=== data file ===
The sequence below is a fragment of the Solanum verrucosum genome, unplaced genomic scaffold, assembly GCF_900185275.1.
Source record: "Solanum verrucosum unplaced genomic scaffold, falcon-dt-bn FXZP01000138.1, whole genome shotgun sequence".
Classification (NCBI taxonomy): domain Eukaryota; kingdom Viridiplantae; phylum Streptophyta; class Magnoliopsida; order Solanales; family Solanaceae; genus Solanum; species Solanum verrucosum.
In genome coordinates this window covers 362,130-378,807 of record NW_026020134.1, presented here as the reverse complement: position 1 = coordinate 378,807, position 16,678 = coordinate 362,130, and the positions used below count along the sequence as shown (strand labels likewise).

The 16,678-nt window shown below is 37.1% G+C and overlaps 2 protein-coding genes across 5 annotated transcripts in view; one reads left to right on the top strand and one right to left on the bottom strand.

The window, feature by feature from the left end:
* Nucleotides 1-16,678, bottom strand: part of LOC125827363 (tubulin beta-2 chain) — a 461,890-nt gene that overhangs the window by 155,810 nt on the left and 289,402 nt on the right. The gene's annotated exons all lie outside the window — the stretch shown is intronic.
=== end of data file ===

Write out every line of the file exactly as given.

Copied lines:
The sequence below is a fragment of the Solanum verrucosum genome, unplaced genomic scaffold, assembly GCF_900185275.1.
Source record: "Solanum verrucosum unplaced genomic scaffold, falcon-dt-bn FXZP01000138.1, whole genome shotgun sequence".
Classification (NCBI taxonomy): domain Eukaryota; kingdom Viridiplantae; phylum Streptophyta; class Magnoliopsida; order Solanales; family Solanaceae; genus Solanum; species Solanum verrucosum.
In genome coordinates this window covers 362,130-378,807 of record NW_026020134.1, presented here as the reverse complement: position 1 = coordinate 378,807, position 16,678 = coordinate 362,130, and the positions used below count along the sequence as shown (strand labels likewise).

The 16,678-nt window shown below is 37.1% G+C and overlaps 2 protein-coding genes across 5 annotated transcripts in view; one reads left to right on the top strand and one right to left on the bottom strand.

The window, feature by feature from the left end:
* Nucleotides 1-16,678, bottom strand: part of LOC125827363 (tubulin beta-2 chain) — a 461,890-nt gene that overhangs the window by 155,810 nt on the left and 289,402 nt on the right. The gene's annotated exons all lie outside the window — the stretch shown is intronic.